Twenty male right-handed healthy subjects with a mean age of 26 years (±0.6 years) were recruited in Tsinghua University in this study. All subjects were informed about the procedure of the experiment. All the subjects gave written consent prior to the experiment. The study was approved by the institutional ethics committee.

2.2. Experimental Setup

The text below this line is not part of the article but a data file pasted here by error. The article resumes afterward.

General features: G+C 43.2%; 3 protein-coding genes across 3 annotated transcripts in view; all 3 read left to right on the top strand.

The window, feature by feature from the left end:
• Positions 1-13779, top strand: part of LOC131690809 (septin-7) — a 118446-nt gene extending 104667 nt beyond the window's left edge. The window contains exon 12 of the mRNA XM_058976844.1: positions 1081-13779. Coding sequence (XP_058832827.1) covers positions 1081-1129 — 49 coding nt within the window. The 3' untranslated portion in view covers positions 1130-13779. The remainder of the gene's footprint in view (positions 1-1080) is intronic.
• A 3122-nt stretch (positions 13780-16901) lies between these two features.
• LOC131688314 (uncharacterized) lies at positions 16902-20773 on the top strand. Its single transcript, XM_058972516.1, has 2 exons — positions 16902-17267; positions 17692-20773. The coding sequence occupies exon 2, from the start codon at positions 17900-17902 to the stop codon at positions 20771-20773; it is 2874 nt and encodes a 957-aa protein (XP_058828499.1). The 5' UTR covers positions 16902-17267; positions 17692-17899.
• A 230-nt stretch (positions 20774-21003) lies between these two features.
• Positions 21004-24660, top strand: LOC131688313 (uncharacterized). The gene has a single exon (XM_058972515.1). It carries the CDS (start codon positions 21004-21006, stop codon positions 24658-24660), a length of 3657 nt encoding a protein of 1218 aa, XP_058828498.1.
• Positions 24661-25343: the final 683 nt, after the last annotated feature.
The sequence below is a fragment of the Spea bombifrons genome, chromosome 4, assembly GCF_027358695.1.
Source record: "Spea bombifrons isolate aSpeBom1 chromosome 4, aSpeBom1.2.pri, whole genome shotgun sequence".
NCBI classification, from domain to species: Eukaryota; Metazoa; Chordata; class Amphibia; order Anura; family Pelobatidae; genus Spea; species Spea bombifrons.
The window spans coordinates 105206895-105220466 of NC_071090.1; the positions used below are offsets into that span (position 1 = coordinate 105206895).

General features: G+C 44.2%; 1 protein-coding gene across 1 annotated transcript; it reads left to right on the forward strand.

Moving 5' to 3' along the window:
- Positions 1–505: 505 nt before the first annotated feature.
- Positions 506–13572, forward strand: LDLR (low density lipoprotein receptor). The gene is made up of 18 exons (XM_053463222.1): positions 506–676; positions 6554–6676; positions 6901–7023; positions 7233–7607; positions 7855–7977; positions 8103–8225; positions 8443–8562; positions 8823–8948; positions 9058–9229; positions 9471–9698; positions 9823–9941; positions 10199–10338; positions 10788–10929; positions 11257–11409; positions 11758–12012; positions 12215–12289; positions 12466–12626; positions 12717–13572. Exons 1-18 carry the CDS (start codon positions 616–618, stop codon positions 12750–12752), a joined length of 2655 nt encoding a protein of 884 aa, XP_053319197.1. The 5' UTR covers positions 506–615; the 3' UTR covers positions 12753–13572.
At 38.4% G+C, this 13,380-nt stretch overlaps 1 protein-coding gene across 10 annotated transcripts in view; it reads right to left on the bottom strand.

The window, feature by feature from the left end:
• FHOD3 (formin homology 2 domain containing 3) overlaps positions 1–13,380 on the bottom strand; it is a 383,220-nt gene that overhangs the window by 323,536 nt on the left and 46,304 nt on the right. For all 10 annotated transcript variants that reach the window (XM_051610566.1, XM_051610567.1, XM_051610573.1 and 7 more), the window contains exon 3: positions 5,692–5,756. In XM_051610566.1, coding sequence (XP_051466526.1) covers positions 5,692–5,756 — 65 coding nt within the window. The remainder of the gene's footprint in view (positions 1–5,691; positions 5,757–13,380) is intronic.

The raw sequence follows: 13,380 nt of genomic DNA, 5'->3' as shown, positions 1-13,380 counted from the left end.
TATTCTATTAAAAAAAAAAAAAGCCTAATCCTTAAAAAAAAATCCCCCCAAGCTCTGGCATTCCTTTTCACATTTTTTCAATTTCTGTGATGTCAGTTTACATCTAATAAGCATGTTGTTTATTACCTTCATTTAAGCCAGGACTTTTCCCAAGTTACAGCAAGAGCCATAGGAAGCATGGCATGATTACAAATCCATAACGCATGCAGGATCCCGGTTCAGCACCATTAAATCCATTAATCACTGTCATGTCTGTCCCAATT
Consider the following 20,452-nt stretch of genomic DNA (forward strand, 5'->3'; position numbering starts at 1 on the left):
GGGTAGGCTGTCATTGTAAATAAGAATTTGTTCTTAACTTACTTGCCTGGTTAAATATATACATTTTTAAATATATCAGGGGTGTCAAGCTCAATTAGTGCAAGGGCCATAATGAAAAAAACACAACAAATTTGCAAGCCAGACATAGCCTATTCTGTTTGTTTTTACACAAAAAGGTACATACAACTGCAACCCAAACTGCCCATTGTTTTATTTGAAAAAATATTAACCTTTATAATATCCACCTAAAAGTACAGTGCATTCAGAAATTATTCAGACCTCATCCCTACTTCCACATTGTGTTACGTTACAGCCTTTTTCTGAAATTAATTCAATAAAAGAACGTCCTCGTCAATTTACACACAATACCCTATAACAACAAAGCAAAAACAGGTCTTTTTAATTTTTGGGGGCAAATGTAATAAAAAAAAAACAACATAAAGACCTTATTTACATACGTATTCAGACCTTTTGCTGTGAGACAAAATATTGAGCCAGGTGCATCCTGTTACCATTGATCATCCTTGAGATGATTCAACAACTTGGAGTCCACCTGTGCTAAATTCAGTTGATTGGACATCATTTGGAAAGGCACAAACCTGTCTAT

All the participants were informed to have a good rest one day before the experiment in order to minimize drowsiness. During the experiment, each subject was seated in a comfortable chair with both arms on the armrest and their hand supinated so that their upper limbs were relaxed. FV with frequency at 75 Hz and amplitude at 1.2 mm was produced by a mechanical vibration device with a vibration head (YS-889, Jialemei Health Care Co., Ltd., Taiwan, China), as shown in Figure 1. The mechanical vibration device was operated at a power frequency of 50 Hz. FV was applied perpendicularly over the muscle belly of biceps brachii in the left arm lasting for three minutes. During the EEG recording, subjects were asked to minimize head movement, eye movement, body movement, and chewing and were required to wear earplugs to reduce external noise and vibration noise. Based on the recommendation to use eyes-closed resting EEG as a baseline for tasks without visual stimuli [32], all the subjects were asked to keep their eyes closed during this experiment. Specifically, EEG was collected in the following three phases: (1) before FV (baseline: before-FV), the resting state EEG was recorded with the eyes closed for 4 min; (2) during FV (during-FV), EEG were recorded with the eyes closed for 3 min of vibration; and (3) after FV (after-FV), EEG were recorded with the eyes closed for 3 min, starting at 2 minutes after the termination of FV.